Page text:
McIsaac v. WZEW-FM CORP.

Annotate this Case

495 So. 2d 649 (1986)



Supreme Court of Alabama.

September 26, 1986.

John W. Parker, Douglas L. Anderson of McFadden, Riley & Parker, Mobile, for appellant.

Benjamin T. Rowe, Paul D. Myrick of Cabaniss, Johnston, Gardner, Dumas & O'Neal, Mobile, for appellees.

SHORES, Justice.

This is an appeal from a summary judgment for defendants WZEW-FM and Richard *650 E. Oppenheimer and against plaintiff Sheila McIsaac on her claims of tort of outrage and invasion of privacy. We affirm.

McIsaac sued her employer, WZEW-FM Corporation (the operator of a radio station) in February 1984, claiming that it had breached her employment contract.[1] On May 9, 1985, McIsaac filed an amended complaint, adding Richard E. Oppenheimer as a defendant and adding two causes of action to the complaint; namely, intentional infliction of emotional distress, also known as the tort of outrage, and invasion of privacy. McIsaac appeals, claiming the trial court erred when it granted WZEW's and Oppenheimer's summary judgment on the two tort claims.

Viewed most favorably to plaintiff McIsaac, the supporting depositions tended to show the following: McIsaac began working for WZEW on April 15, 1983, selling advertising to companies in and around Mobile. She was the top sales person at WZEW from April to December of 1983.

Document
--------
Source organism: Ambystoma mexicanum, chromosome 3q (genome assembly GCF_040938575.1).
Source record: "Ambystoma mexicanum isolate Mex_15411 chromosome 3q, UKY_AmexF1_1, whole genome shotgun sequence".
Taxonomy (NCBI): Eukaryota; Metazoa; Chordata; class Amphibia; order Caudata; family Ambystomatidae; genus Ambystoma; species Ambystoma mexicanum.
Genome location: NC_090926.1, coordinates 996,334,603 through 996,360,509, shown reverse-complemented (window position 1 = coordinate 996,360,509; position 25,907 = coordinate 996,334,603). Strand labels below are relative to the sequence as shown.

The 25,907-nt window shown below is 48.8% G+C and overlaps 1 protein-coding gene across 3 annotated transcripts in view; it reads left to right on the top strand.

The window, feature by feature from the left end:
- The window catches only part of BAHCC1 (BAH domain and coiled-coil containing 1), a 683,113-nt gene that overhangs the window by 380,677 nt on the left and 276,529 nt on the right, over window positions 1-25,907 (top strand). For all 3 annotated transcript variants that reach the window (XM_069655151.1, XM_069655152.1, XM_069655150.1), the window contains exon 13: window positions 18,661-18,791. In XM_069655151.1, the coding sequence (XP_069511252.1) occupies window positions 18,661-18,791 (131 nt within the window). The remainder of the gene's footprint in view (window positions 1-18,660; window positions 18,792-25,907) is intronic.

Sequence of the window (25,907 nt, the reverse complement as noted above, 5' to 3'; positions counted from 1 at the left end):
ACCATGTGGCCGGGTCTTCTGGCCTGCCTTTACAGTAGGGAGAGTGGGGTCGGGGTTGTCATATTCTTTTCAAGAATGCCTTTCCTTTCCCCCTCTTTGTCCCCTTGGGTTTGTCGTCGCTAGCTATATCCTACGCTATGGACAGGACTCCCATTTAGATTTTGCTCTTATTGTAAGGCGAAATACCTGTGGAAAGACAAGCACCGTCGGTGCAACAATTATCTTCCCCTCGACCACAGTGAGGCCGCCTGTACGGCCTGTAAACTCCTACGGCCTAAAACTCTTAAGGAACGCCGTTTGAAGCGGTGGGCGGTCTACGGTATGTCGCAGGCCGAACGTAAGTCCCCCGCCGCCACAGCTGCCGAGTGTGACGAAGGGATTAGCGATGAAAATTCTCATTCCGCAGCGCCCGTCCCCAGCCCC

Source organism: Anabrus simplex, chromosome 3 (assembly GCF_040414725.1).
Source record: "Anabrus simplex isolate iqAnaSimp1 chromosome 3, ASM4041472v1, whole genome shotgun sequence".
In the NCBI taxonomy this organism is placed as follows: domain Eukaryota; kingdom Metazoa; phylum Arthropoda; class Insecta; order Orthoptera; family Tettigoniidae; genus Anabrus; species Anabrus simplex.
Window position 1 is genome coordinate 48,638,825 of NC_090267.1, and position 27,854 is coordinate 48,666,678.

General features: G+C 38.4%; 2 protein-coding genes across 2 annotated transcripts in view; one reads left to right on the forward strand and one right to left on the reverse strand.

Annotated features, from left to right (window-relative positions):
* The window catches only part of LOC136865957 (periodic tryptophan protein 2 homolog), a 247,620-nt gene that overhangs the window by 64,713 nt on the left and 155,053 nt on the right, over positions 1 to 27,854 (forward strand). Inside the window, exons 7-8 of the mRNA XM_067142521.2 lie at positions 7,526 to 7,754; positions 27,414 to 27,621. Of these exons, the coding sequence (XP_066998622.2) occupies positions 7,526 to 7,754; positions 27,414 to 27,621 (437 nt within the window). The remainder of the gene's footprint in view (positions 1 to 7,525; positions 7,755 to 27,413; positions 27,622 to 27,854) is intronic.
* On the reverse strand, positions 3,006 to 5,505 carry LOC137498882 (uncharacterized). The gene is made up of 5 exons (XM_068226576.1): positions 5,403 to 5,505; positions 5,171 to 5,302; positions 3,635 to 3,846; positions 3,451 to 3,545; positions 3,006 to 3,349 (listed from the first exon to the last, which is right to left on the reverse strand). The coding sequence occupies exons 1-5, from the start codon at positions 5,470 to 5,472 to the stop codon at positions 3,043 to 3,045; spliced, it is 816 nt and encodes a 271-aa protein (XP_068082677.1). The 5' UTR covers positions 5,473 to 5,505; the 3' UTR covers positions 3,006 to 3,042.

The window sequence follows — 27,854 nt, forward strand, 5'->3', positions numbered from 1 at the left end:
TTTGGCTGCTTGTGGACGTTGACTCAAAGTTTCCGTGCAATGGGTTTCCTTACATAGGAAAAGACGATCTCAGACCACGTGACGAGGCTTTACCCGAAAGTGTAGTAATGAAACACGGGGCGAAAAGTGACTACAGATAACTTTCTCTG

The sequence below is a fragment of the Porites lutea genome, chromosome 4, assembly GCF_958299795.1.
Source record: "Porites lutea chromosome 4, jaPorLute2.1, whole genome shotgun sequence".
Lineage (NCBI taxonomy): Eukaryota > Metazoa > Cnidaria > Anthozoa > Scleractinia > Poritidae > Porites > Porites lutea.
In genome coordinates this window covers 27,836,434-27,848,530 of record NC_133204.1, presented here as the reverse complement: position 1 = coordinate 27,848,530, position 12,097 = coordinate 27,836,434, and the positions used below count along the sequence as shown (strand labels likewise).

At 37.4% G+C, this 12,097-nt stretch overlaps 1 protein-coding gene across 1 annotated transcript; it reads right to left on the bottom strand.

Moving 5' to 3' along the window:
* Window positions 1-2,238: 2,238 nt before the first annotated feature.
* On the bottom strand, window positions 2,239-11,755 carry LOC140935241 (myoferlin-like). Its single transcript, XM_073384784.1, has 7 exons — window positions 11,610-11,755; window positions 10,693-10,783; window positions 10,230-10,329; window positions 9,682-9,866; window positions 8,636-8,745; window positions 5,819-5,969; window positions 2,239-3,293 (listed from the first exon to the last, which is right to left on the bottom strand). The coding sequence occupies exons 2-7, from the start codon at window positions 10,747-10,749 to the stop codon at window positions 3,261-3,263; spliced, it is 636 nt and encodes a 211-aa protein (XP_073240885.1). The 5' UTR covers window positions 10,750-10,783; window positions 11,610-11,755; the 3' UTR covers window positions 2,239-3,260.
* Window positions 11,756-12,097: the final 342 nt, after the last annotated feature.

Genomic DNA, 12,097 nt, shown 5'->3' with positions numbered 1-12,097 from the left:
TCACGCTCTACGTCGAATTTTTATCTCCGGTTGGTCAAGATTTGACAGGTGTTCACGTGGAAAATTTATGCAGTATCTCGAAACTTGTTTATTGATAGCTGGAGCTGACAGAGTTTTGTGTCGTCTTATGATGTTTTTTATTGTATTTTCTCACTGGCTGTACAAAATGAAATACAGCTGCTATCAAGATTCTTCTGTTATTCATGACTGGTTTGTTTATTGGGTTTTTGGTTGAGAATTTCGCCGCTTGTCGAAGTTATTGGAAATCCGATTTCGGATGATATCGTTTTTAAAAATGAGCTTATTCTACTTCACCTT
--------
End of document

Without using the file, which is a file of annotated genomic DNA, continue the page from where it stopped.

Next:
In October 1983, Oppenheimer, the principal owner and president of WZEW, took McIsaac to lunch. At lunch, Oppenheimer told McIsaac about an affair that he had had with another female employee and that he wanted to have an affair with someone that could keep her mouth shut. He asked McIsaac to have dinner with him and expressed his desire for McIsaac to be available for him when he was in town. McIsaac testified, "I don't remember exactly what his words were but he was in that fashion asking me to have an affair with him." McIsaac refused his advances, making it clear that she did not want that kind of relationship with him. After lunch, McIsaac took Oppenheimer to the airport, at his request. At the airport, Oppenheimer tried to kiss McIsaac, but McIsaac thwarted his efforts.

Two to three weeks later, Oppenheimer returned to the Mobile station. McIsaac was at the station's copy machine when Oppenheimer walked in and, in McIsaac's words, gave her "a look that you don't normally get from just through your everyday association with your boss." She went to her office, and Oppenheimer came by and asked to speak to her in the conference room. She went to the conference room and stood on the opposite side of the table. Oppenheimer asked her to come to him; McIsaac did not comply. He then asked her if she was going to have dinner with him that evening, to which she said no, stating that she did not want to become that friendly and that she was not open to having an affair with anyone.

Oppenheimer subsequently called her, informing her that he would be coming back to town and that he would arrange a trip for McIsaac to visit him in Texas. With regard to other offensive advances allegedly made by Oppenheimer, McIsaac stated: